Town could ‘thrive’ with 10-year investment plan in bid for £25m

Shoppers on London Road North in Lowestoft ahead of the second lockdown. Picture: Mick Howes

Shoppers on London Road North in Lowestoft ahead of the second lockdown. Picture: Mick Howes - Credit: Archant

A coastal town’s “bright future” has taken a step closer to becoming a reality with a 10-year investment plan.

A CGI image produced for the Lowestoft Masterplan for what the Station Quarter area could look like.

A CGI image produced for the Lowestoft Masterplan for what the Station Quarter area could look like. Picture: EAST SUFFOLK COUNCIL - Credit: Archant

The Lowestoft Place Board have submitted the plan to the Ministry for Housing, Communities and Local Government as part of a bid for £24.9 million in funding for a range of major plans.

In September 2019, Lowestoft was chosen as one of 101 towns in the UK to benefit from the Government’s £3.6 billion Towns Fund, with each town invited to develop a proposal.

The board, which comprises of representatives from public, private and voluntary organisations and is managed by East Suffolk Council, announced the plan, which could could see a total investment of more than £540 million by 2030.

The Towns Fund bid comprises of £14.7 million on projects in the Cultural Quarter, which includes demolition of the Battery Green car park for a “vibrant” new building to support performing arts and development of the Marina Theatre, £2.9 million on the Station Quarter to redevelop and improve the key entry point to the town, and £3.3 million on the Historic Quarter as part of a conservation-led approach.

Craig Rivett, deputy leader of East Suffolk Council. Pictures: BRITTANY WOODMAN

Craig Rivett, deputy leader of East Suffolk Council. Pictures: BRITTANY WOODMAN - Credit: Archant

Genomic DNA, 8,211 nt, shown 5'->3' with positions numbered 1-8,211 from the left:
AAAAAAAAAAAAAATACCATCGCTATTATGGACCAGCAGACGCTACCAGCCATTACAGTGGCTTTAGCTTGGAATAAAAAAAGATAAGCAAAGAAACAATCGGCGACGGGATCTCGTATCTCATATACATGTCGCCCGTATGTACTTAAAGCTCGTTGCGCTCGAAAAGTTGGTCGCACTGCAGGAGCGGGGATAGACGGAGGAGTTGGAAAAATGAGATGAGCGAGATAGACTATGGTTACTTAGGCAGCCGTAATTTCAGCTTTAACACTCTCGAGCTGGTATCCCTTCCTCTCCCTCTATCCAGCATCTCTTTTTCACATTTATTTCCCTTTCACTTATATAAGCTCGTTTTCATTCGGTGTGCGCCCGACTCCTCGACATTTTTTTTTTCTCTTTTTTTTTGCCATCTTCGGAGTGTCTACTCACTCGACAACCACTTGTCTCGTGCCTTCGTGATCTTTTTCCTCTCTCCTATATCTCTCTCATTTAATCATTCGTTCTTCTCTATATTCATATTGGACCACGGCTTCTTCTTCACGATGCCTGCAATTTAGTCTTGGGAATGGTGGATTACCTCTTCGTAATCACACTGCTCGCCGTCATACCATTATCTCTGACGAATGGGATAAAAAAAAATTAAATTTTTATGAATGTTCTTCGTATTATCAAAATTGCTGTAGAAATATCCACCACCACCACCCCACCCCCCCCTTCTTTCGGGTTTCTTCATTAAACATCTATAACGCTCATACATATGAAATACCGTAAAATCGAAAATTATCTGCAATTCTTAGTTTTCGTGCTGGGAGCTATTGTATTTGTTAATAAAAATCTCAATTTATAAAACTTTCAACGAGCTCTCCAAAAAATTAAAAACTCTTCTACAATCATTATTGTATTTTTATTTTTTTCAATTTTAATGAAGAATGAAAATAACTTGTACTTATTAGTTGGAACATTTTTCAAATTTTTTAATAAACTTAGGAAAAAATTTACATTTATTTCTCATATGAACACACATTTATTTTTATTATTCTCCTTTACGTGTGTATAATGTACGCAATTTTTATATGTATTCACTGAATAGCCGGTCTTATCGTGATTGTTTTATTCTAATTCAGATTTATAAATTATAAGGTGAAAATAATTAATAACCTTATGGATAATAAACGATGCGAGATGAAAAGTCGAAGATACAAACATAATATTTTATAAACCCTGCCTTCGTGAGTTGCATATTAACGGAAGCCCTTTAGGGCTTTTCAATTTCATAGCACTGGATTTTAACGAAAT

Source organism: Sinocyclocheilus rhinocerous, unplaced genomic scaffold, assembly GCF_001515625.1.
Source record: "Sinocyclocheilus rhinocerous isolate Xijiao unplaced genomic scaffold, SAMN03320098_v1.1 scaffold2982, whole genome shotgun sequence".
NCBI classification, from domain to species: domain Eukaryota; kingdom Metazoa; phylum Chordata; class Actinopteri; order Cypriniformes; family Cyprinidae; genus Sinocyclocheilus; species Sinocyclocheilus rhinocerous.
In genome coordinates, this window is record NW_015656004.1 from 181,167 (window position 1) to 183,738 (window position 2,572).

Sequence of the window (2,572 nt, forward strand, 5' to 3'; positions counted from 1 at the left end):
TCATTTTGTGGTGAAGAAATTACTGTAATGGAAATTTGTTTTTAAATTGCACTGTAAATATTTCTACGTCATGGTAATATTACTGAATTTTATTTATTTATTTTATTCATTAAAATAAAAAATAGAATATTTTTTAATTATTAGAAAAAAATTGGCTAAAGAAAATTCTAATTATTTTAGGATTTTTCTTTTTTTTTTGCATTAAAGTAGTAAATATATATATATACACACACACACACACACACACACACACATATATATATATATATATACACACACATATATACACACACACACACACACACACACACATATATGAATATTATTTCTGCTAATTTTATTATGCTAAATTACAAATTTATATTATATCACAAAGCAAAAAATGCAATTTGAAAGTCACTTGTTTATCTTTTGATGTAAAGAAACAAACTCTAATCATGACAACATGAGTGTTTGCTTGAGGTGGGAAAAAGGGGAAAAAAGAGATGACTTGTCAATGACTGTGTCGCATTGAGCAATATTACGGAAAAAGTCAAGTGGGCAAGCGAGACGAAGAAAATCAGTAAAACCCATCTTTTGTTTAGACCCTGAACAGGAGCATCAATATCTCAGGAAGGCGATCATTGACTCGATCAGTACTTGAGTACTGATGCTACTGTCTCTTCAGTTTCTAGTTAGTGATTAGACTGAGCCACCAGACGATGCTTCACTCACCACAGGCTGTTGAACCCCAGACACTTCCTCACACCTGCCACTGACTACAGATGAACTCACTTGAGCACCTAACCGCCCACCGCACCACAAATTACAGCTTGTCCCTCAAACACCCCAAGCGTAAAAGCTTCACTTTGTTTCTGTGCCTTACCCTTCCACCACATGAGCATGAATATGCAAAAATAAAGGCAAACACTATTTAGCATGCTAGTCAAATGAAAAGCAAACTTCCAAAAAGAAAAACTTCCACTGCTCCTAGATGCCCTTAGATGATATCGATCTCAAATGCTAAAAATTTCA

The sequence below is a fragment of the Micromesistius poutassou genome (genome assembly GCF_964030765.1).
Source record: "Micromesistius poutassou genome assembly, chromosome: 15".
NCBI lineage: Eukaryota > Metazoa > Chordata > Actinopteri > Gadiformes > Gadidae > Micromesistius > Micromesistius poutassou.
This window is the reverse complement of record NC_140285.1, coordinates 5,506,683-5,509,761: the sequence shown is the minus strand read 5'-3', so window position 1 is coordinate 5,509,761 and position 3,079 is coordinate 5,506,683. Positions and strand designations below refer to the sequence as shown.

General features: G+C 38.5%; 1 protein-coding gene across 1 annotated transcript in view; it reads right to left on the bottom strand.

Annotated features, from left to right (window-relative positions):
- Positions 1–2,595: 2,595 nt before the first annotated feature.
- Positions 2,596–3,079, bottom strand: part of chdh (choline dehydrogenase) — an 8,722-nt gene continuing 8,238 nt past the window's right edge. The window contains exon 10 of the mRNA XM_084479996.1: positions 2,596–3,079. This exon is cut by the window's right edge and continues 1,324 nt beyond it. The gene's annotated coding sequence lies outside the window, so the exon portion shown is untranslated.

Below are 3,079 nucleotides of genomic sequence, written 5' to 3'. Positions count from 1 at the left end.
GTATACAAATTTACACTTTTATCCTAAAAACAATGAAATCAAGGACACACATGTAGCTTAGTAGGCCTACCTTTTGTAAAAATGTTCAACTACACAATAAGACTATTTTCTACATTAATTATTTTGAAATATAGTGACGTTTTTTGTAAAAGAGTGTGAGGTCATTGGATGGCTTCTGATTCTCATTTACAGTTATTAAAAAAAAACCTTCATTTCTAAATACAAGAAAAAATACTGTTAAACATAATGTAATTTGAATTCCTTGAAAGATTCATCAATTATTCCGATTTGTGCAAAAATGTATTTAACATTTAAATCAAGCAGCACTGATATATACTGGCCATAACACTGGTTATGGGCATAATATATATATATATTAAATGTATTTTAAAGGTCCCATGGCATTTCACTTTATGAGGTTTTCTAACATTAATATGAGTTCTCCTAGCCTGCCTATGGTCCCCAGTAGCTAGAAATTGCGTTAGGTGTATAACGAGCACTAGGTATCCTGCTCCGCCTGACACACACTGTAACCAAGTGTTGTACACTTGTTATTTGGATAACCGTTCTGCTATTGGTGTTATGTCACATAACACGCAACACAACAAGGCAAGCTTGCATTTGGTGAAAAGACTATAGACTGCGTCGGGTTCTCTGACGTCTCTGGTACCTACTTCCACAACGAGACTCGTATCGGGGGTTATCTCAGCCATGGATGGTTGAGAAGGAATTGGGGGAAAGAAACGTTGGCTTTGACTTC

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The bid also includes £2.7 million on improvements to the port to create new, high value jobs, and £1.3 million on seafront improvement projects.

More than £206 million has already been secured for the Flood Risk Management Project, the Gull Wing bridge, the Full Fibre project and the Lowestoft Smarter Towns project.

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A number of future plans are also in development, including the return of the First Light Festival, improvements to CEFAS’ Marine Science campus and the Eastern Energy Hub and Power Park.

The Kirkley sustainable urban neighbourhood plan will also see the area transformed into a “vibrant community” which “maximises the opportunities presented by the waterfront location,” at a cost of £250 million.

A CGI image produced for the Lowestoft Masterplan for what the Historic Quarter area could look like

A CGI image produced for the Lowestoft Masterplan for what the Historic Quarter area could look like. Picture: EAST SUFFOLK COUNCIL - Credit: East Suffolk Council

The scheme would create new homes, a primary school, employment opportunities and improved access to water-based leisure pursuits.

Councillor Craig Rivett, deputy leader and cabinet member for economic development, said: “Lowestoft is definitely a town worth investing in and access to this funding will make a huge difference to our ability to take the town further forward.

“There is already a considerable amount of investment taking place, from the Gull Wing crossing, the permanent flood defence scheme, and the growing offshore energy sector.

“Like towns across the country, Lowestoft has struggled in recent times and especially during the pandemic.

“As we enter a new round of coronavirus restrictions, we are confident we have submitted a strong plan to government and are optimistic that Lowestoft has a bright future ahead of it.”A government response to the plan is expected early in the new year.

Stephen Javes, chair of the Lowestoft Place Board, said: “We listened to a range of views and ideas from local businesses and the community, including more than 100 project ideas submitted via the My Towns portal.

“These views have enabled us to develop a strong investment plan which will help Lowestoft to thrive.

“We now await the response from government before moving onto the project development phase and we will continue to work with businesses and the community throughout this process.”

East Suffolk Council and the Lowestoft Place Board are working closely with local partners and stakeholders, as well as key national organisations and funding partners such as Historic England, Arts Council England and the National Lottery Heritage Fund, to complement the plan.

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